Together, choice of charges and their relationship create the identity of an individual shield, viewed as a type of which specific representations – which may vary considerably in artistic style – form tokens. Heraldry’s approach to type-identity is broad, certainly when compared with newer areas such as that of corporate trademarks. Color definitions, too, are loose: a limited number of colors are used and standard shades of each are considered identical. Thus behind heraldry’s large graphemic repertory lies a vast range of heraldically insignificant graphetic variations. Proprietors of coats of arms may, of course, apply their own, narrower restrictions to give their heraldic identity a more consistent look than heraldry itself requires. This often happens in the corporate world, where the desire for a coherent, closely managed visual identity can lead to the privileging of specific representations.
In systemic terms, heraldic designs impart relatively sparse information about their proprietors. It is often mistakenly assumed that they encode complex data, but any references they make tend to be transparent, and not specifically heraldic; a mixture of graphic metaphors from religious art (e.g., a pelican for Christian piety) and archaic professional references (e.g., checkers for accounting or banking) are the nearest that heraldry gets to a symbolic approach. Family arms frequently pun on the family surname, while corporate arms often indicate the main business of the corporation, or its location. Cross-reference within the system is frequent, with one design repeating elements from another to suggest a connection between their respective proprietors. This haphazard and unsubtle approach was one of the factors in the rise of the more esoteric and elliptical “device” or impresa in the sixteenth and seventeenth centuries.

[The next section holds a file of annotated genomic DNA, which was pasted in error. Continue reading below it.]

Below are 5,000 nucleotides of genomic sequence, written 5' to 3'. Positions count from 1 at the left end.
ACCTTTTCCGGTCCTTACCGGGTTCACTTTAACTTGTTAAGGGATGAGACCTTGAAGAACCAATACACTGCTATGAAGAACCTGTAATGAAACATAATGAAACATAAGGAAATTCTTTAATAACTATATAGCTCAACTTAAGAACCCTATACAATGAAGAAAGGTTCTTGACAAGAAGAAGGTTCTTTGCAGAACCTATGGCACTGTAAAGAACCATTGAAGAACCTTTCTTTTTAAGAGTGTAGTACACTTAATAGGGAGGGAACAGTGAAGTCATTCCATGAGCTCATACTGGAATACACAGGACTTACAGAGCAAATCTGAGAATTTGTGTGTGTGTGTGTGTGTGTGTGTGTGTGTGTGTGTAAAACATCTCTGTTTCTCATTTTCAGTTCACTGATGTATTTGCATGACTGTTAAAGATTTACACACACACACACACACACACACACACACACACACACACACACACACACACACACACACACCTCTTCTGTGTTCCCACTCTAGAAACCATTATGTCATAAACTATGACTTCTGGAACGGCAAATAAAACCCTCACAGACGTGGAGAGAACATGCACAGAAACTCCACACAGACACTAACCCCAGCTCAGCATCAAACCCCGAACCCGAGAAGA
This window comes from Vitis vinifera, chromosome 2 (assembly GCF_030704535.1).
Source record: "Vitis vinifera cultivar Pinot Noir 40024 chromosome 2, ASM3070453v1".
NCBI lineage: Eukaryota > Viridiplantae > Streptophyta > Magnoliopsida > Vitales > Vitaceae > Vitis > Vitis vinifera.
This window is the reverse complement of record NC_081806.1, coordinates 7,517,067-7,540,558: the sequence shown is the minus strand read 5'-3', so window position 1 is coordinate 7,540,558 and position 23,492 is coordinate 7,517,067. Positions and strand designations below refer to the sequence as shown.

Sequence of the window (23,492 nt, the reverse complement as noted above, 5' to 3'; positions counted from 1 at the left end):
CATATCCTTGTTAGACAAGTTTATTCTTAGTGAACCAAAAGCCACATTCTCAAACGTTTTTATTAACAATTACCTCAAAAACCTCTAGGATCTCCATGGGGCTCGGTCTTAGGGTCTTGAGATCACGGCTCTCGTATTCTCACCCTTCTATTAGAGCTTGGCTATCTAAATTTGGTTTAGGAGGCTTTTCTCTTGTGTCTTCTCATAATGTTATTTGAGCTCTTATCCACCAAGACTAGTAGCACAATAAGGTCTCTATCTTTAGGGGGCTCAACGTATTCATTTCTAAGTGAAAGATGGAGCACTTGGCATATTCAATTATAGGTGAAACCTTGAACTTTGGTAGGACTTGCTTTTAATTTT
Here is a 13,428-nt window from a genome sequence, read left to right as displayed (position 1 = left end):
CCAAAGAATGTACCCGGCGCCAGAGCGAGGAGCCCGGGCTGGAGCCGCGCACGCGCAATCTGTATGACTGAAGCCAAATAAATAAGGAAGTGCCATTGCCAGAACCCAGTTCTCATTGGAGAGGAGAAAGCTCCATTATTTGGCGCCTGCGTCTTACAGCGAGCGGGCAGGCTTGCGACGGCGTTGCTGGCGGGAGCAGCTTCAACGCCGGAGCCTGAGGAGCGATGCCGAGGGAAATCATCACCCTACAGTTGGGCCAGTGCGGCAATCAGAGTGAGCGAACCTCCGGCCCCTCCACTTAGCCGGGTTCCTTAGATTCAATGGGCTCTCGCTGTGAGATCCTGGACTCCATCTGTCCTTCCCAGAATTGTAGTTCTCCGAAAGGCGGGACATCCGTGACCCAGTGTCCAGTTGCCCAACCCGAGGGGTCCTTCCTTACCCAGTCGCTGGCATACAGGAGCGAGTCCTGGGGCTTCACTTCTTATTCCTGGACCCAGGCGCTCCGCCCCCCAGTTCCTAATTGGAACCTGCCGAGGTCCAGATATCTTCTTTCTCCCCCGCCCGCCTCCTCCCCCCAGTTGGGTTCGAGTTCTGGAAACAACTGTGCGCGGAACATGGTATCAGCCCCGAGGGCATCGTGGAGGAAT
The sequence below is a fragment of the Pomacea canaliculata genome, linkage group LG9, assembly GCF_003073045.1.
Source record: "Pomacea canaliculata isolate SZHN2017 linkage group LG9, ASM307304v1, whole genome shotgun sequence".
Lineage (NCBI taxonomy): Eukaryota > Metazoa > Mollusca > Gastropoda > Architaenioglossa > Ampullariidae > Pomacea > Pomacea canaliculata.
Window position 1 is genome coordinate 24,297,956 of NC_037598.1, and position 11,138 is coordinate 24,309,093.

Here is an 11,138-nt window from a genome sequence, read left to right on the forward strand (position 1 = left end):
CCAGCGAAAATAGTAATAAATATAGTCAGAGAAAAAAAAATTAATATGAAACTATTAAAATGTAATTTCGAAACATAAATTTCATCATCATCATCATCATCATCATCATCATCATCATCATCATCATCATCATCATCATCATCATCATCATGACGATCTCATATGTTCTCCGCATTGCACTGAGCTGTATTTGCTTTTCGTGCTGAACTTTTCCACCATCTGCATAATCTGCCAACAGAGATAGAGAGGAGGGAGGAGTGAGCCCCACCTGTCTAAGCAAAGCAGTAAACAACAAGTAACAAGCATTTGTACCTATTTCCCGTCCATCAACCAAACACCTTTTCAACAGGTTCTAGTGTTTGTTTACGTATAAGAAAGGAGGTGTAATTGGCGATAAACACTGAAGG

In many ways the most eloquent statement made by a coat of arms about its proprietor is the extra-systemic one that this person or corporation is the sort to possess (and use) a coat of arms. Widely perceived associations between heraldry, social rank and conservatism color the usage of both corporate and private heraldry, and diminish the potential reach and variety of the medium. It is perhaps surprising that in the early twenty-first century the two UK heraldic authorities should be required to grant as many as 250 to 300 new coats of arms a year. Still more indicative of the continuing prestige of heraldry, however, is the vast number of corporate trademarks in use across the world that, even if not actually well-formed expressions within the heraldic system itself, consciously resemble or recall coats of arms.
- Dennys, R. (1975). The heraldic imagination. London: Barrie and Jenkins.
- Neubecker, O. (1977). Heraldry: Sources, symbols and meaning. London: Macdonald and Jane’s.
- Pastoureau, M. (1979). Traité d’héraldique. Paris: A. and J. Picard.
- Woodcock, T., & Robinson, J. M. (1988). The Oxford guide to heraldry. Oxford: Oxford University Press.